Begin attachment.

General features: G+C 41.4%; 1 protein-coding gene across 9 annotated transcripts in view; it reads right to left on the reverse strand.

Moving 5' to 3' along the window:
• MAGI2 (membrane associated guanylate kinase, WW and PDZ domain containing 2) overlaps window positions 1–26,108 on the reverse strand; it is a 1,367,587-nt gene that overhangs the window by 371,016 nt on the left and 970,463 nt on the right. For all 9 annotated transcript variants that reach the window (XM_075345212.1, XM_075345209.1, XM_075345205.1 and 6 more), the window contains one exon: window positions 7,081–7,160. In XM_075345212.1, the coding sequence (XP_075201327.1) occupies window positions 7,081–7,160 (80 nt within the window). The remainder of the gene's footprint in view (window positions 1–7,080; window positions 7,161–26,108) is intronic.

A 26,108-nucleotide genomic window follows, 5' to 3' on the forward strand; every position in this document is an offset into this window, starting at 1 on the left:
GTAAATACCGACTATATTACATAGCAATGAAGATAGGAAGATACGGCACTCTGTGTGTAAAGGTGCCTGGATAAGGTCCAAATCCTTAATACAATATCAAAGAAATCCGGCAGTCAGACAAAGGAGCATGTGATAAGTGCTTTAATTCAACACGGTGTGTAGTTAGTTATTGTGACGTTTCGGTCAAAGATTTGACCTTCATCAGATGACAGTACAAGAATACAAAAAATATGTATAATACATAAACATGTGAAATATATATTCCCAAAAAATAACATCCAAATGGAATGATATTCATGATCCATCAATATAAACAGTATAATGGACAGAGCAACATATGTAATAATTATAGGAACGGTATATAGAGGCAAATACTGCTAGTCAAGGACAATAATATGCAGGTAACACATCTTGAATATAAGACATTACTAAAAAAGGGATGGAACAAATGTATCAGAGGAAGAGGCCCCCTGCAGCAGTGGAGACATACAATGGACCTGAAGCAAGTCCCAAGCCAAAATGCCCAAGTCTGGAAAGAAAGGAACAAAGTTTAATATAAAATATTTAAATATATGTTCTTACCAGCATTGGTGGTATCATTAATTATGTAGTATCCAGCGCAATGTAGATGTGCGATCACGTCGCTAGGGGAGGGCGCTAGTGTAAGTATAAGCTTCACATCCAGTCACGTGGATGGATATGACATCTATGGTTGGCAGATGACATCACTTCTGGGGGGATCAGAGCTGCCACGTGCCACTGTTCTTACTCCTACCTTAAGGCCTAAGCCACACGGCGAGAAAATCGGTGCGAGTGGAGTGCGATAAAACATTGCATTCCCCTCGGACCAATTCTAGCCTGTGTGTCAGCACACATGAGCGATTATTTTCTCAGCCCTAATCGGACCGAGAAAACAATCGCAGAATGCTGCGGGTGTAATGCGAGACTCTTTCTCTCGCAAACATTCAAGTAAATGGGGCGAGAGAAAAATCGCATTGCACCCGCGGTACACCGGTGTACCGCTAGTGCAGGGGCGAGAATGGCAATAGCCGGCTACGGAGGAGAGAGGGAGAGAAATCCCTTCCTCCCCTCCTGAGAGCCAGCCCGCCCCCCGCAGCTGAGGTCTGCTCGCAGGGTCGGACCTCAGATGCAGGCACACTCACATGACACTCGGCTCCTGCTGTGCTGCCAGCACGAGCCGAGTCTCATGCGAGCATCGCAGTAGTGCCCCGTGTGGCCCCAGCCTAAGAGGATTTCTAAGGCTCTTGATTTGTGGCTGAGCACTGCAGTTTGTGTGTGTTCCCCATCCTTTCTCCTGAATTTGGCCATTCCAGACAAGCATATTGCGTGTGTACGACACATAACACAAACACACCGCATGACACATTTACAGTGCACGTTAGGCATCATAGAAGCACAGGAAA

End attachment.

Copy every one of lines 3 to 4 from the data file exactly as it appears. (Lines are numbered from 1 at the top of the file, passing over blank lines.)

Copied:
• MAGI2 (membrane associated guanylate kinase, WW and PDZ domain containing 2) overlaps window positions 1–26,108 on the reverse strand; it is a 1,367,587-nt gene that overhangs the window by 371,016 nt on the left and 970,463 nt on the right. For all 9 annotated transcript variants that reach the window (XM_075345212.1, XM_075345209.1, XM_075345205.1 and 6 more), the window contains one exon: window positions 7,081–7,160. In XM_075345212.1, the coding sequence (XP_075201327.1) occupies window positions 7,081–7,160 (80 nt within the window). The remainder of the gene's footprint in view (window positions 1–7,080; window positions 7,161–26,108) is intronic.

A 26,108-nucleotide genomic window follows, 5' to 3' on the forward strand; every position in this document is an offset into this window, starting at 1 on the left: